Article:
Further Thoughts ‘On Aggression 2’ – Weapons, Technology and the Naked Ape

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Lorenz writes:

Though occasionally in territorial or rival fights, by some mishap a horn may penetrate an eye or a tooth an artery, we have never found that the aim of aggression was the extermination of fellow members of the species…

However, it must be admitted that a slight deviation from nature, a coincidence that put a knife into one’s hand at the critical moment, might turn [simple aggression] into manslaughter.

His point appears to be that all of nature exhibits aggressive behaviour; the problem with humankind is that we have evolved technologies to aid that aggression: weapons that allow an angry moment to turn into a killing. [The book was first published in 1963, and I wonder the extent to which it influenced the opening of Kubrick’s 2001 (released in 1968) where an ape suddenly picks up and wields a discarded bone as a weapon against another group.]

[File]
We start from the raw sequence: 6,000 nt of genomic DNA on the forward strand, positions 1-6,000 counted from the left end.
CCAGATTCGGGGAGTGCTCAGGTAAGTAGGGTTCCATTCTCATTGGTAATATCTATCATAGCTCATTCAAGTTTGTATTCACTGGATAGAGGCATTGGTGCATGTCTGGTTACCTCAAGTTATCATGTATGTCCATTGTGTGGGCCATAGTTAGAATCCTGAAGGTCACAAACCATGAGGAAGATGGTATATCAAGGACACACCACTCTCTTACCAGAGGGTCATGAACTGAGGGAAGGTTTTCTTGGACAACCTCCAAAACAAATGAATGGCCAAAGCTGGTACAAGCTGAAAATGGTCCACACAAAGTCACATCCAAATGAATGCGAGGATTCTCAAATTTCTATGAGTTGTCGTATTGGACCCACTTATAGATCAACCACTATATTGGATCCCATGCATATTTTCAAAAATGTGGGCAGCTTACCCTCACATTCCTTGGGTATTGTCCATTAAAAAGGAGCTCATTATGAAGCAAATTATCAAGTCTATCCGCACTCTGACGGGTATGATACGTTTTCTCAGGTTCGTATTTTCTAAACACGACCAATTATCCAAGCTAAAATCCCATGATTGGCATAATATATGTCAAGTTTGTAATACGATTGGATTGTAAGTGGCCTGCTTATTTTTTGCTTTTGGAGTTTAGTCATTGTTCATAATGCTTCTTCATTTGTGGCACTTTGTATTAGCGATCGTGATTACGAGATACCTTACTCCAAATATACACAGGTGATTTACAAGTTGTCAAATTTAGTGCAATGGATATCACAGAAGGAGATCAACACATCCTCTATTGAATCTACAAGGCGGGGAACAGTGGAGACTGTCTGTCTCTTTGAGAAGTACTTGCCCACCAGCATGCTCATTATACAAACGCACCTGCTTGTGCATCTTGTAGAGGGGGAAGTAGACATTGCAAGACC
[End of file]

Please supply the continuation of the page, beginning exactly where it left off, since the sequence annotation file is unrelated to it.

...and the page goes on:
Technology is, of course, able to be used both positively and negatively. I was speaking to a good friend yesterday who works in the strategy unit of the Home Office. One of their ‘big ideas’ in their thinking on crime reduction is the introduction of tiny tracking devices into all products over a certain value, the idea being that the ability to locate them would deter their theft. [This is how the US military tracked all their equipment in the Gulf War]

Reflecting on the previous post about the crazy blind alley that western civilization appears to be careering down, I wonder if life is just getting too complex. Tackling crime by implementing a global satellite tracking network of all our expensive devices… Aren’t we running out of control a little?

Last night also saw the artist Spencer Tunick complete his ‘Naked City’ installation live on BBC3 with 1000 or so Geordies getting their kit off and arranging themselves over the River Tyne. The pundits struggled to make much coherent sense of it, but I was struck by the testimonies of the people involved saying how life-affirming and peaceful it had all been.

Stripped of all our weapons and technologies, our clothes that we use to hide behind as well as cover our bodies with, our valuables and devices that we hold to so dear, we find ourselves naked, rather more similar to everyone else than we thought, and perhaps stripped too of the aggression and stress that our cities build up in us.

Shame Vaux never did do that ‘naked worship’ service… Greenbelt anyone?


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